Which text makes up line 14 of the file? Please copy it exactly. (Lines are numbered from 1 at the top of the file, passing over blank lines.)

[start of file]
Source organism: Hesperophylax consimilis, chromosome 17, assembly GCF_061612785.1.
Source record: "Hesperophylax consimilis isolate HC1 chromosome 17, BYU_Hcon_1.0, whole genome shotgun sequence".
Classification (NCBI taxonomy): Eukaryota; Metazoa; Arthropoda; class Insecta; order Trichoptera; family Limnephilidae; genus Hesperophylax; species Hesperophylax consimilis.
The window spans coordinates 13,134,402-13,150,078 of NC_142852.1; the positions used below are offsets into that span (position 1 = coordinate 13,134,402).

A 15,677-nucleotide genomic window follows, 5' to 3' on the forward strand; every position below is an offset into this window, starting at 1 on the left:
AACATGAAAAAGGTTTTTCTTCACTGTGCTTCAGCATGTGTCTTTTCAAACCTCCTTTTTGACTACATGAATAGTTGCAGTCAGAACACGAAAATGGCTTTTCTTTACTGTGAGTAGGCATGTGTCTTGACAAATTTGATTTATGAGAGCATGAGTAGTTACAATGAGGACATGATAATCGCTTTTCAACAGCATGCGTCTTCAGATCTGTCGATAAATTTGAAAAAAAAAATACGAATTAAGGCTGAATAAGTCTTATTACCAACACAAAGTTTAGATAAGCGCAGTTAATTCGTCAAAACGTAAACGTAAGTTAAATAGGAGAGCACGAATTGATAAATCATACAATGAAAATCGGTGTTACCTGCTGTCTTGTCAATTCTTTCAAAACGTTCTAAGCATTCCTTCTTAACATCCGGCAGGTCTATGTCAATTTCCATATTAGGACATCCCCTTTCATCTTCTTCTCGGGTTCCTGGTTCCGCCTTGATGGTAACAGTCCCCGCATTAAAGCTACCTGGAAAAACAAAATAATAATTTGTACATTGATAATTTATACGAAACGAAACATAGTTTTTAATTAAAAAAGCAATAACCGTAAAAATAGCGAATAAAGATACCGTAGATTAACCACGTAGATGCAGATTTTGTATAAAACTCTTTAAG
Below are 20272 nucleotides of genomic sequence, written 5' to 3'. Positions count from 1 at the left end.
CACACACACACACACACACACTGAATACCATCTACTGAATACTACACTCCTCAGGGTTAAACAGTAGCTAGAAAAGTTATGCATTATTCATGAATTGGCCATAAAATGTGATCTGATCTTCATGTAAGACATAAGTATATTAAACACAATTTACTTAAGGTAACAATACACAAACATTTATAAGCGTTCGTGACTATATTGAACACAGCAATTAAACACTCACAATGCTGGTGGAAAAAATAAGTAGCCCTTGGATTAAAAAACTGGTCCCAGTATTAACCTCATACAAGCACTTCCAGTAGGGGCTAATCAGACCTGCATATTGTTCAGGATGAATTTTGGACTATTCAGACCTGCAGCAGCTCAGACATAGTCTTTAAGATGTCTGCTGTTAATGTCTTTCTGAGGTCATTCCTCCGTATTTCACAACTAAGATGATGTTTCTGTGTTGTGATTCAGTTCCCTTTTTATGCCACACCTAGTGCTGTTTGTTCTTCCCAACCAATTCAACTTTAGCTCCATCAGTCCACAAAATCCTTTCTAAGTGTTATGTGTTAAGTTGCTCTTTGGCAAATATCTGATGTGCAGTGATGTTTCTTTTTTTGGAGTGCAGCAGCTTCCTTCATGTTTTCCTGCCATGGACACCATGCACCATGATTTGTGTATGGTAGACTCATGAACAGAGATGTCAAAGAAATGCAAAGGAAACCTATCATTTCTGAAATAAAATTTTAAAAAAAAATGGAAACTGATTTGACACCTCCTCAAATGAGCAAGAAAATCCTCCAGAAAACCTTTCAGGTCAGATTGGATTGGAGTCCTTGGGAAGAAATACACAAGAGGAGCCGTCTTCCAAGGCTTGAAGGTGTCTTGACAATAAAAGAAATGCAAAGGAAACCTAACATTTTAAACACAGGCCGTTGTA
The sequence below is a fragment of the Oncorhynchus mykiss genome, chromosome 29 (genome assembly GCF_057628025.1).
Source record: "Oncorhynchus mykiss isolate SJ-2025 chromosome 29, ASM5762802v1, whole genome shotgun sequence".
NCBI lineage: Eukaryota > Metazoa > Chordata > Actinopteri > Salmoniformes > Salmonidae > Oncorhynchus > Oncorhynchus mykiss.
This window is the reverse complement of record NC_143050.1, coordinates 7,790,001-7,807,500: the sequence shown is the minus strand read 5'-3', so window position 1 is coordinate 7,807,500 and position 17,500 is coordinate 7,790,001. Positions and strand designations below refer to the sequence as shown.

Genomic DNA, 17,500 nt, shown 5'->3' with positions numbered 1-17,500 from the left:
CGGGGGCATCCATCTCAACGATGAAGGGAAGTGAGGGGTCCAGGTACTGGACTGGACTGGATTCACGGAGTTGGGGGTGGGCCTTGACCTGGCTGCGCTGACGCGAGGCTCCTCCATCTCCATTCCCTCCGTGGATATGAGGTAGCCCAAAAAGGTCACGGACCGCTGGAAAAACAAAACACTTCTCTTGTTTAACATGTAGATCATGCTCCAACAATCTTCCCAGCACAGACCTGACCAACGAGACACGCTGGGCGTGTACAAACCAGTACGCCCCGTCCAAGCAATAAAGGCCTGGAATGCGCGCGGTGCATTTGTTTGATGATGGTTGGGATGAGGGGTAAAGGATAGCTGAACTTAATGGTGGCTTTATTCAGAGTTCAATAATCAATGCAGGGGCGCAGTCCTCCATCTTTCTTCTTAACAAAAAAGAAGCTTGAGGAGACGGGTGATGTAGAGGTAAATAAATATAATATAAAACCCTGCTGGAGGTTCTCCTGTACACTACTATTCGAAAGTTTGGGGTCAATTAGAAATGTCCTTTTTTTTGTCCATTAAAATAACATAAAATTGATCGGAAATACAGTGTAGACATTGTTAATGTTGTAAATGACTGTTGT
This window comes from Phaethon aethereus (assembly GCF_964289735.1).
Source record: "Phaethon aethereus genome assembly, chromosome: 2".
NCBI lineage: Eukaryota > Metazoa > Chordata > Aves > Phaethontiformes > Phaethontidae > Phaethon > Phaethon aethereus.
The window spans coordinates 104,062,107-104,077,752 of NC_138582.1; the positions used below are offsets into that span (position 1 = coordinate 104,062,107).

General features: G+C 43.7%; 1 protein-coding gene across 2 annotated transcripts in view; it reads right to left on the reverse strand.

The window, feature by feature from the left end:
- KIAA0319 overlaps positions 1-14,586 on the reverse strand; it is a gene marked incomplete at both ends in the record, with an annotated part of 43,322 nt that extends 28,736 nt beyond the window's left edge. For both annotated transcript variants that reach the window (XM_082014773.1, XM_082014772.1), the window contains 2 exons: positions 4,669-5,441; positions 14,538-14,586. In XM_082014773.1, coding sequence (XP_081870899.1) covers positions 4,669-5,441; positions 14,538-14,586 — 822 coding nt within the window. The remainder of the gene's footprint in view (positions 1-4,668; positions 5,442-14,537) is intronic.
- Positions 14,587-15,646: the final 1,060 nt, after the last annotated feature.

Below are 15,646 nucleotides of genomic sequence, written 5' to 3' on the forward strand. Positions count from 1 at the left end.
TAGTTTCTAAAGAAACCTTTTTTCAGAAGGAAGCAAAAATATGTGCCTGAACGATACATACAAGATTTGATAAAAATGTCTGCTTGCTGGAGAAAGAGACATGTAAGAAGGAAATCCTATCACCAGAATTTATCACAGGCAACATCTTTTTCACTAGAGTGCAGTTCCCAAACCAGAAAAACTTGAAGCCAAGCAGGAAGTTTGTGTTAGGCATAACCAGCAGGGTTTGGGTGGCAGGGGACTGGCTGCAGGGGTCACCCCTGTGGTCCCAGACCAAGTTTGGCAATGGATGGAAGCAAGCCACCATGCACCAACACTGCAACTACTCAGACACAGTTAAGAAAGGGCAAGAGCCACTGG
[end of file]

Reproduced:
CGGGGGCATCCATCTCAACGATGAAGGGAAGTGAGGGGTCCAGGTACTGGACTGGACTGGATTCACGGAGTTGGGGGTGGGCCTTGACCTGGCTGCGCTGACGCGAGGCTCCTCCATCTCCATTCCCTCCGTGGATATGAGGTAGCCCAAAAAGGTCACGGACCGCTGGAAAAACAAAACACTTCTCTTGTTTAACATGTAGATCATGCTCCAACAATCTTCCCAGCACAGACCTGACCAACGAGACACGCTGGGCGTGTACAAACCAGTACGCCCCGTCCAAGCAATAAAGGCCTGGAATGCGCGCGGTGCATTTGTTTGATGATGGTTGGGATGAGGGGTAAAGGATAGCTGAACTTAATGGTGGCTTTATTCAGAGTTCAATAATCAATGCAGGGGCGCAGTCCTCCATCTTTCTTCTTAACAAAAAAGAAGCTTGAGGAGACGGGTGATGTAGAGGTAAATAAATATAATATAAAACCCTGCTGGAGGTTCTCCTGTACACTACTATTCGAAAGTTTGGGGTCAATTAGAAATGTCCTTTTTTTTGTCCATTAAAATAACATAAAATTGATCGGAAATACAGTGTAGACATTGTTAATGTTGTAAATGACTGTTGT